e d g e
- education for disability and gender equity
3. Additional chromosomes
In some cases entire chromosomes, or large segments of them, are missing, duplicated, or otherwise altered. Down Syndrome and Turner's Syndrome are examples of this type of disorder. The extra chromosome creates differences that make people recognizable by physical traits in common.
One type of Down Syndrome results when three, rather than the normal two, copies of chromosome 21 are present in each cell (trisomy 21).
An unusual number of chromosomes results when a mistake called nondisjunction occurs in the production of eggs or sperm. Whereas in most cases three copies of a chromosome are lethal to the embryo, in certain cases an extra or missing chromosome is tolerated.
Individuals with an extra chromosome often have serious medical problems due to the imbalance in gene products expressed from that chromosome.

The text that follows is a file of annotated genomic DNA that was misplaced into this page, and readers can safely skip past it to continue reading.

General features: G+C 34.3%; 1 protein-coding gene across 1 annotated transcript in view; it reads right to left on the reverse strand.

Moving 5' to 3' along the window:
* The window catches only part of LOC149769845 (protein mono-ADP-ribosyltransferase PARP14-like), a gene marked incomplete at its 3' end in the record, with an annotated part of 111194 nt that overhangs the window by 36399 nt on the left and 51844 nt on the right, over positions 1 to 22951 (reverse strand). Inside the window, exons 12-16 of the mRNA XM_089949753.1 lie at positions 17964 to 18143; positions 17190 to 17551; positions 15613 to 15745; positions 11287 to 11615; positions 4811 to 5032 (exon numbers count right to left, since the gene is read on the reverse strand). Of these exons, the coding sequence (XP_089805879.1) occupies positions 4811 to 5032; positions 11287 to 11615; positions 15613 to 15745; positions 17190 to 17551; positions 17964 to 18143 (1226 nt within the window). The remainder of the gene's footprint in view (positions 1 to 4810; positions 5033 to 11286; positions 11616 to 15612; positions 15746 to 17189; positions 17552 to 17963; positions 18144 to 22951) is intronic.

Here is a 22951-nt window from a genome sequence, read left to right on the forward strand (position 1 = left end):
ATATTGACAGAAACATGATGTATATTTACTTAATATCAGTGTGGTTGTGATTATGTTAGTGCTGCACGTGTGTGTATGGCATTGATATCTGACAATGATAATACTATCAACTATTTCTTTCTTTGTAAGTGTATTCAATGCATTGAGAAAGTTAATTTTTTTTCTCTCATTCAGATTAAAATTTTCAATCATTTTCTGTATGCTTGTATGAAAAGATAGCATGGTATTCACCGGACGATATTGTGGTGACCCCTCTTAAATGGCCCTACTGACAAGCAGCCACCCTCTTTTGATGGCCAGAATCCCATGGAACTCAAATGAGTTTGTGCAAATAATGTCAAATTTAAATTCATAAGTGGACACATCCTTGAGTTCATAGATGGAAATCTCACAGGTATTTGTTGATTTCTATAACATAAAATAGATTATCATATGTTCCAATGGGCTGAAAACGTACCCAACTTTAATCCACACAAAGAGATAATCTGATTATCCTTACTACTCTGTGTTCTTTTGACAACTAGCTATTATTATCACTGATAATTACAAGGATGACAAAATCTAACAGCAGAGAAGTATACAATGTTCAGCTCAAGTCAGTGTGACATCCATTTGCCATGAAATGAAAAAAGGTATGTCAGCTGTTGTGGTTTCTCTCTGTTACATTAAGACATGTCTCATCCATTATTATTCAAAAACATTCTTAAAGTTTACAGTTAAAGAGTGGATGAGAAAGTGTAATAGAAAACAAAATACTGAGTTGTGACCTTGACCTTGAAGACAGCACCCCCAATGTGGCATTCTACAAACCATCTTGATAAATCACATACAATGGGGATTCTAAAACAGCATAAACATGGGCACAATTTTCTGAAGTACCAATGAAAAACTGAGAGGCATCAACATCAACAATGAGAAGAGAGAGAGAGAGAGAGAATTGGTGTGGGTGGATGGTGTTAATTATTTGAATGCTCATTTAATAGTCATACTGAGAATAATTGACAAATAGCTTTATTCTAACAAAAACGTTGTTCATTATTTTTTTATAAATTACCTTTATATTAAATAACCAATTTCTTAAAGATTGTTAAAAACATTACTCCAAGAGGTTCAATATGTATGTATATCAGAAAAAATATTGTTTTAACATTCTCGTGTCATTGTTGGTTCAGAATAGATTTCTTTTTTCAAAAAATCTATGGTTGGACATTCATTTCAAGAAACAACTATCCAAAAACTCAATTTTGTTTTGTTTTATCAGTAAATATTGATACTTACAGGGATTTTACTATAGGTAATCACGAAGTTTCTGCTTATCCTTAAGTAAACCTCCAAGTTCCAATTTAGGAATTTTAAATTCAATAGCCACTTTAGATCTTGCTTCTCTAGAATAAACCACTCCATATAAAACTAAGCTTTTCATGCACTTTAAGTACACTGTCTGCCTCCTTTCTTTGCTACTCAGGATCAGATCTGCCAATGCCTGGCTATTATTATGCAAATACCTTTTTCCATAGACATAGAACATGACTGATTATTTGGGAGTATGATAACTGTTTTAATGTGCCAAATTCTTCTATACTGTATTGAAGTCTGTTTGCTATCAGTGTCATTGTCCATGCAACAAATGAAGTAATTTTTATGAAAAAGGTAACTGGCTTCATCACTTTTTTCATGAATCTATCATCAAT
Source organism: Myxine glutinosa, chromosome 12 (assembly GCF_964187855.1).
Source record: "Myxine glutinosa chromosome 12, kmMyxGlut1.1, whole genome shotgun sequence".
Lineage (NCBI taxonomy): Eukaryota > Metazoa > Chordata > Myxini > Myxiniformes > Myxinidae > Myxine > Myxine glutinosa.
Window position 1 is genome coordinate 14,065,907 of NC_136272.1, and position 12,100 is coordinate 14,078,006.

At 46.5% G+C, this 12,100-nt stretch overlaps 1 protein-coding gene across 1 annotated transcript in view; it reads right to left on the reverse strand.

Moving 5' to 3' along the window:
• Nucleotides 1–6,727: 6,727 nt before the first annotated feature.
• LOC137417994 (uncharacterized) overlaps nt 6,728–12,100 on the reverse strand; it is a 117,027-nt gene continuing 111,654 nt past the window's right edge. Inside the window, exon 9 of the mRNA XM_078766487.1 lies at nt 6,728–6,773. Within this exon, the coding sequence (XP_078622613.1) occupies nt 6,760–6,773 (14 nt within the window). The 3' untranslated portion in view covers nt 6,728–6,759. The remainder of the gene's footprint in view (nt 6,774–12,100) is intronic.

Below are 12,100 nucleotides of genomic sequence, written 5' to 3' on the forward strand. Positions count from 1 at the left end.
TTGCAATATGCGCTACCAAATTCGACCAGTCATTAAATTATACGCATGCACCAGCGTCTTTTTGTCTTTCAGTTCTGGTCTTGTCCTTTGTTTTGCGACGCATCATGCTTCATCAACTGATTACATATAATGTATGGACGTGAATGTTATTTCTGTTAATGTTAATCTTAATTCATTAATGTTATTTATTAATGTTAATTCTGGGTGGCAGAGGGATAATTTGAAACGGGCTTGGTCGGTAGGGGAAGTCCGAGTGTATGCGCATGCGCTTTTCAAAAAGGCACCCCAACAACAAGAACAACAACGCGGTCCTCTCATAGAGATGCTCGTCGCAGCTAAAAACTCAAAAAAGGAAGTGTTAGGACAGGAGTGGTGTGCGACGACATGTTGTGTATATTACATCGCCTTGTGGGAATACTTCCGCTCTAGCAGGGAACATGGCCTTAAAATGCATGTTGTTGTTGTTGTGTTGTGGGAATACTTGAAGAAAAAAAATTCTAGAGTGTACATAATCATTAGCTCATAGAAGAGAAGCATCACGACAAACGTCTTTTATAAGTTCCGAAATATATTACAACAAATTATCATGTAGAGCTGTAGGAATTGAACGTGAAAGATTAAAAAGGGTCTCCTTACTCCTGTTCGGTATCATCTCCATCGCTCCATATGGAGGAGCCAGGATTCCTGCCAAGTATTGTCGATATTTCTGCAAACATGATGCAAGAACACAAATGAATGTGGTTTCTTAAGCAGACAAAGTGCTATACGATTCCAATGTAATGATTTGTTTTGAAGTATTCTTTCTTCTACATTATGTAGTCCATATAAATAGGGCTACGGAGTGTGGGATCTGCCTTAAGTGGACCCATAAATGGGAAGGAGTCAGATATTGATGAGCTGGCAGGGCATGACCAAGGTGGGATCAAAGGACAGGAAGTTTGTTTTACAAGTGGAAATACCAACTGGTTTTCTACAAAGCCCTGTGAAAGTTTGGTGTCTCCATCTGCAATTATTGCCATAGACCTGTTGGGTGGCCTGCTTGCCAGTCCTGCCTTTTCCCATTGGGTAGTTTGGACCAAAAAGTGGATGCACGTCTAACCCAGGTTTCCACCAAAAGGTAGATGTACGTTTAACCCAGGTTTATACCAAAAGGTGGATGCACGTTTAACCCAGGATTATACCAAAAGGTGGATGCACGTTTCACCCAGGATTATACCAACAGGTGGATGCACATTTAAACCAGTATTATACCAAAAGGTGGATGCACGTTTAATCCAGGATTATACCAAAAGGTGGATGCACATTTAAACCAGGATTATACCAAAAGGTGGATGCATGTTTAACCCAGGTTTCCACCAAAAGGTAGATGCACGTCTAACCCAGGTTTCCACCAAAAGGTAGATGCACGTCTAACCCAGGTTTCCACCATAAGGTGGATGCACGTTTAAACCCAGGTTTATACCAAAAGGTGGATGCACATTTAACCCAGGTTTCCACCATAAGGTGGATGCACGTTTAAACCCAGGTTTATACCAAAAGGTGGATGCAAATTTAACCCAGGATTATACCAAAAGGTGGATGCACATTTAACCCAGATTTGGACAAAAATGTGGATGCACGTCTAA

In the case of Down Syndrome, trisomy 21 may cause any of a series of potential developmental delays, characteristic facial features, and decreased muscle tone, resulting in wide range of intellectual and physical abilities.
it is a common disability, as a society we have a lack of awareness
about it. People with Down Syndrome face discrimination based on the
way the look and misunderstandings about their disorder. (Genetic
Science Learning Center, University of Utah).